In what way should we program computers to control human beings, Jacob Palme discusses in his contribution. He brings up a critical question that reflects today’s astronomic technological advancements, on which mankind act. How to program and how to control computers not to become judges? This is the main question that Palme elaborates by introducing examples related to human rules and laws. He argues that such rules and laws, interpreted by humans, are more acceptable than rules interpreted by computers.

Diane Whitehouse and Penny Duquenoy continue on this theme by discussing what is the right manner to use ICT for eHealth. They have observed that many ICT practitioners find it hard to associate the topic of ethics with their training about technologies and therefore provide us with ways in which teaching and practice for ICT professionals and trainees can be enhanced and extended to increase the awareness of ethical issues in eHealth.

Jacques Berleur addresses the normative question of who is governing the Internet, and then, how is it governed? If Internet is not regarded only in technological terms, but as a social phenomenon, and an inherent part of the Information Society, the notion of self-governance or self-regulation assumes a central position. This implies that all involved actors, whether users or developers, constitute the governors. Berleur therefore puts forward some guidelines for the self-governing which builds on equality and respect for humankind.

Darek Haftor continues in this vein by proposing a conceptual framework, aimed to guide normative considerations and decisions in the course of the development of ICT. The advanced proposal aims towards careful and self-critical reflections on the normative decisions made when developing ICT, and also the consequences of these decisions for human and social affairs.

The contribution by Kristo Ivanov concludes this part. Ivanov investigates two distinct approaches for the development of ICT – a culturally minded and a politically and ethically minded approach. He concludes that the praxis of ethically sound ICT development presupposes the existence of an ethically sound social structure – or, in other words, the ethical characteristics of ICT are the products of the ethical properties of the social systems that produce this ICT.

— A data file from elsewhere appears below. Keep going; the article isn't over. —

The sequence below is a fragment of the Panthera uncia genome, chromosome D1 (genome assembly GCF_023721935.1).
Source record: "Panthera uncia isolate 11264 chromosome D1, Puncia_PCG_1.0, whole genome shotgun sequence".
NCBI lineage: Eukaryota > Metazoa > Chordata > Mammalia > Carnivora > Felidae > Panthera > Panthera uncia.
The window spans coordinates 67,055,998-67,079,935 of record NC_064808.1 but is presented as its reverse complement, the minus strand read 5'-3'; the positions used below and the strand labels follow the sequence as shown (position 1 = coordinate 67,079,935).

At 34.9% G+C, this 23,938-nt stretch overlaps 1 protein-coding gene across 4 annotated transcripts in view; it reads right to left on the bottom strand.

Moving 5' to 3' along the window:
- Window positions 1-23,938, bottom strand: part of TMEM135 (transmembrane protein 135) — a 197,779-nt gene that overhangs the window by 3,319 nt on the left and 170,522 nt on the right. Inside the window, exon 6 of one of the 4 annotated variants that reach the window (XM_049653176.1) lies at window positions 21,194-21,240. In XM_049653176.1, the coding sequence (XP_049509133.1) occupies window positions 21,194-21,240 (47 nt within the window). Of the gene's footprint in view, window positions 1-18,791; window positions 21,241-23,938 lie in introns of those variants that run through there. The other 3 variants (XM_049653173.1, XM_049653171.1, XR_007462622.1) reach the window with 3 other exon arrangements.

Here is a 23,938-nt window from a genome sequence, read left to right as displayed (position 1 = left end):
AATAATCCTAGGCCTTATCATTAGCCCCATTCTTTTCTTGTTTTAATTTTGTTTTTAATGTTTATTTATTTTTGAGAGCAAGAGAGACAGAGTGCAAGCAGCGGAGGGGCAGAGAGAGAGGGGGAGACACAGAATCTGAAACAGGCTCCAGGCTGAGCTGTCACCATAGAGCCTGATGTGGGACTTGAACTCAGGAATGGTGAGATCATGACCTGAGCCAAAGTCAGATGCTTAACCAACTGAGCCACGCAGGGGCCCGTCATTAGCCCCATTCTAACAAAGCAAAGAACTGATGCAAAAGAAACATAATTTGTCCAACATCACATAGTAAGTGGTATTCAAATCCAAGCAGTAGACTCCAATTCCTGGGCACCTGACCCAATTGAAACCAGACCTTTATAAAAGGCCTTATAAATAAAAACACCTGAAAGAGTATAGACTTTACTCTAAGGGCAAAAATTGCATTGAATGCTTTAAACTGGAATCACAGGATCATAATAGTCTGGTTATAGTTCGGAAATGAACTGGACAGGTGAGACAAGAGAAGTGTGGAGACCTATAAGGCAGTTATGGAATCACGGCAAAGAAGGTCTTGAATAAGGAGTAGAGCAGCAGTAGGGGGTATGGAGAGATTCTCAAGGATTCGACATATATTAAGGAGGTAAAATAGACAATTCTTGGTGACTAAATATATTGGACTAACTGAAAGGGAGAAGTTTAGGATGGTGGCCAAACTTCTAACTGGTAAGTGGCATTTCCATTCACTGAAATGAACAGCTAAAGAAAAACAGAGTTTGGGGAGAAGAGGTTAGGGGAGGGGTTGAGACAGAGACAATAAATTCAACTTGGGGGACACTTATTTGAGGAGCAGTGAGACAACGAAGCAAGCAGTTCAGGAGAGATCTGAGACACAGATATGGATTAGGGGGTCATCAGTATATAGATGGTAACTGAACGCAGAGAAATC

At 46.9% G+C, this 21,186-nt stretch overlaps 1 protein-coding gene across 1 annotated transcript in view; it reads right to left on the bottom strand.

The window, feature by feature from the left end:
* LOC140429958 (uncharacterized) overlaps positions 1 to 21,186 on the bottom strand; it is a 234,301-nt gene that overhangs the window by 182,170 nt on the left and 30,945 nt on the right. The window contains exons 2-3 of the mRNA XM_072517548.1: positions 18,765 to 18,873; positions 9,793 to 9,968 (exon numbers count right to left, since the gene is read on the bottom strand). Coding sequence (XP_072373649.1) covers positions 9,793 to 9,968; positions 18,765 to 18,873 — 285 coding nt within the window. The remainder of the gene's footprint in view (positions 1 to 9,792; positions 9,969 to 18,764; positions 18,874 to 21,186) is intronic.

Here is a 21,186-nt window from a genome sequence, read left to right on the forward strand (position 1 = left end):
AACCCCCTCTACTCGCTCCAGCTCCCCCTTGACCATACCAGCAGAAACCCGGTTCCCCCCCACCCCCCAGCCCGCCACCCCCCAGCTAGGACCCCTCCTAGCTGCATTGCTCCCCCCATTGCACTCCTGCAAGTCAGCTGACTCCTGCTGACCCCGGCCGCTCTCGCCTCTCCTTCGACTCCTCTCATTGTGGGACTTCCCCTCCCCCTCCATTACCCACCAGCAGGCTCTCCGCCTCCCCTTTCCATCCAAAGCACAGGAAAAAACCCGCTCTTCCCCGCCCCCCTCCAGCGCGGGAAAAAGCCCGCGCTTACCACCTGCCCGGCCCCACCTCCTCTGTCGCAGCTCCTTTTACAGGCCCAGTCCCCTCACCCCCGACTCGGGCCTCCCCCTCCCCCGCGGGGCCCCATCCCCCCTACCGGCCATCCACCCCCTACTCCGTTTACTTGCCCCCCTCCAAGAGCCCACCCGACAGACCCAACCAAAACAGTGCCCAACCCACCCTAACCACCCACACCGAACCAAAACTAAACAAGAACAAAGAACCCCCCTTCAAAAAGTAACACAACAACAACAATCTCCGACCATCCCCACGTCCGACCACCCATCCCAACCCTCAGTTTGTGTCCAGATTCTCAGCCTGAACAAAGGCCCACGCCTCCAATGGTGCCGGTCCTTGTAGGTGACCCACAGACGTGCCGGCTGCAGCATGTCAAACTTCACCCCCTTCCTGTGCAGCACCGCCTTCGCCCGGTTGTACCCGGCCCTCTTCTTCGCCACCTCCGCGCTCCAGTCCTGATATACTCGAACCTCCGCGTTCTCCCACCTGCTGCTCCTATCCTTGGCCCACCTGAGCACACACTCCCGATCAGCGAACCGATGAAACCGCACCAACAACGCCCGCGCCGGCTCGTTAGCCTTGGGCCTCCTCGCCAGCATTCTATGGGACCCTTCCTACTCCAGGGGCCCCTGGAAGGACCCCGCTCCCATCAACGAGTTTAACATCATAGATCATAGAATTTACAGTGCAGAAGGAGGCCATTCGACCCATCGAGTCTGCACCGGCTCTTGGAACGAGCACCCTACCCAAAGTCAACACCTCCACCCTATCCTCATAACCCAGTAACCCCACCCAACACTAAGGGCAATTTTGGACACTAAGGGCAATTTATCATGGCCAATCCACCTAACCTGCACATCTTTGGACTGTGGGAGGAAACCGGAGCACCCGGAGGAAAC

The final part that includes contributed essays is devoted to trans-disciplinary studies. Susan M. Dray addresses the relation and therein the gap, between the academic endeavour and the practice. She suggests that this gaps can be simplified in terms of ‘academics don’t do practitioner relevant research, since they focus more on rigor and isolating variables rather than dealing with ‘real and complex problems’. However, practitioners have the tendency to suppress skepticism and critical thinking as a team, who always try to reach consensus and move forward. Dray states that it is crucial to bridge this gap for a “better” future for the field of Human Computer Interaction and suggests more joint collaboration fronted by a professional association that brings people together form a variety of disciplines and geographical locations.

However, trans-disciplinary and multidisciplinary engagement is a difficult and complex endeavour. Myra Strober has studied multidisciplinary seminars and the experience of the involved seminar participants. Her research provides a set of heuristic recommendations for how to succeed with interdisciplinary settings, particularly in terms of the research process. This includes making it clear for the participants that interdisciplinary research is challenging both in terms of the content and in terms of the process. The various roles and hierarchies within academic context may easily hinder open communication, hence must be recognised explicitly; this includes also respect for each other’s ideas and contributions. Additionally, the purpose of interdisciplinary dialogues must be very clear for all involved and criteria for its success.